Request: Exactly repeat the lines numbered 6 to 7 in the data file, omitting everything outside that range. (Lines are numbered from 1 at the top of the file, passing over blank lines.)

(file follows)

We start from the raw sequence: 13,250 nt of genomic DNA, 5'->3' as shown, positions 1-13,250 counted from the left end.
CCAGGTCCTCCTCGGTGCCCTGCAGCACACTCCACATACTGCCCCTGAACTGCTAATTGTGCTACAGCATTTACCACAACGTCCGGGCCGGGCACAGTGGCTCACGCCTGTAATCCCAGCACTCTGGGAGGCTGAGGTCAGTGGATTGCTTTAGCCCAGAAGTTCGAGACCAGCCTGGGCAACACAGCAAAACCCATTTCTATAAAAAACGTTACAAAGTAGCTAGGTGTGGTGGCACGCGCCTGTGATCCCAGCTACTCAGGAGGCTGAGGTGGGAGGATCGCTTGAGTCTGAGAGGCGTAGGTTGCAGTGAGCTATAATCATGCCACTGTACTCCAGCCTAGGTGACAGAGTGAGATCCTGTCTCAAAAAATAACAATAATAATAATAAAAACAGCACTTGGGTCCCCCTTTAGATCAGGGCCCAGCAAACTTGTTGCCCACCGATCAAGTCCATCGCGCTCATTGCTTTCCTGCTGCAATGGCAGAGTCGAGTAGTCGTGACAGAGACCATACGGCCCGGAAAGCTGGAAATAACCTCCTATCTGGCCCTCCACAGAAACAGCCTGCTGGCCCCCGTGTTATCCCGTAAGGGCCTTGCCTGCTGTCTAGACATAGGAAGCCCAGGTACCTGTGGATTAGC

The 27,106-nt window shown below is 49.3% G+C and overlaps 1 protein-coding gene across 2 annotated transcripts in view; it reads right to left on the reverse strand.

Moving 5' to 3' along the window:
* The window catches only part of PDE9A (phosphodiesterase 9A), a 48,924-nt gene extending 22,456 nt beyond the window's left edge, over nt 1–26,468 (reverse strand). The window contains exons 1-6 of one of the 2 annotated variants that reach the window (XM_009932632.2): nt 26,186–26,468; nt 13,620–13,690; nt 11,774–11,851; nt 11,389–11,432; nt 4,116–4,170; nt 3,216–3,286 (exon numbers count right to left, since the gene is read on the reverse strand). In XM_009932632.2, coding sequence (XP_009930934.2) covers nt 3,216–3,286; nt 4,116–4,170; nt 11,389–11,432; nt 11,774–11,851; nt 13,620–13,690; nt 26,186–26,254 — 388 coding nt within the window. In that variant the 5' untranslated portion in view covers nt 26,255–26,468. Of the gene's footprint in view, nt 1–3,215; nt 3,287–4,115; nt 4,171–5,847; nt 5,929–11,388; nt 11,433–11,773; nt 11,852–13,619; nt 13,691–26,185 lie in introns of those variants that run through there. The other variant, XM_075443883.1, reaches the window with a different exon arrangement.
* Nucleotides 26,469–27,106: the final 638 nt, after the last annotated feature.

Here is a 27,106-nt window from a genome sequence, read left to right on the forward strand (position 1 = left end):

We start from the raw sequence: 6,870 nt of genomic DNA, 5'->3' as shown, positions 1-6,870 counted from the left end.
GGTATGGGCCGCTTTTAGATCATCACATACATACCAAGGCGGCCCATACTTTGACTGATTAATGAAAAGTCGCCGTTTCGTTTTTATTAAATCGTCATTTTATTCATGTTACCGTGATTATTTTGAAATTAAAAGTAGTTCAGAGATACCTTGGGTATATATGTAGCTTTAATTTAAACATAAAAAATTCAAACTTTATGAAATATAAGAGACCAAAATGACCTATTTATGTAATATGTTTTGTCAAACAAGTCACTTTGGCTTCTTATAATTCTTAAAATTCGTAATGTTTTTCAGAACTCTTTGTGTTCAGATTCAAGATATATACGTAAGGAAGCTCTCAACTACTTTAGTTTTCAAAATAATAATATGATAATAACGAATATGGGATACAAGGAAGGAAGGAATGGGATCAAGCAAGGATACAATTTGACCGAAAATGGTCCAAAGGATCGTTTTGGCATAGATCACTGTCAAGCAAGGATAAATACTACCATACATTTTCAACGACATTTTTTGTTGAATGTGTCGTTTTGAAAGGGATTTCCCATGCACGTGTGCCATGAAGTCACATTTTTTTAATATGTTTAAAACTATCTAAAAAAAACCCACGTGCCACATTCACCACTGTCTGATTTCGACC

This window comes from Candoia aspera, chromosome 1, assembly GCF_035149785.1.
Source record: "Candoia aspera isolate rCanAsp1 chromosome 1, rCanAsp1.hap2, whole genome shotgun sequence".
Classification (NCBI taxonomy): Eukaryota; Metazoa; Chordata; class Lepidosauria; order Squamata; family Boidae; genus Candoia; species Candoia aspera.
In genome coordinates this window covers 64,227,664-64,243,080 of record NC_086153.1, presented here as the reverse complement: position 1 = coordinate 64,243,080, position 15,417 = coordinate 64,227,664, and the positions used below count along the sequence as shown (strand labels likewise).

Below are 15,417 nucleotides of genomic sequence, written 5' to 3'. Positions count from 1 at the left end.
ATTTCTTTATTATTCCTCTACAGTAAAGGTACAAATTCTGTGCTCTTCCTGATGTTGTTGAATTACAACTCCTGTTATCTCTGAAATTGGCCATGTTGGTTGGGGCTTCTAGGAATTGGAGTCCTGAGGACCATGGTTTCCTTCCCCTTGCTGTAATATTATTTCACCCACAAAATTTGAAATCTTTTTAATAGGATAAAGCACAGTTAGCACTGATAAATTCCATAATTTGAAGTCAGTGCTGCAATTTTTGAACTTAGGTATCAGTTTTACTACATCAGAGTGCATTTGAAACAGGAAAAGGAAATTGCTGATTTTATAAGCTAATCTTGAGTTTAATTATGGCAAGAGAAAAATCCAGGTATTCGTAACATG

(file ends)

* Nucleotides 26,469–27,106: the final 638 nt, after the last annotated feature.

Here is a 27,106-nt window from a genome sequence, read left to right on the forward strand (position 1 = left end):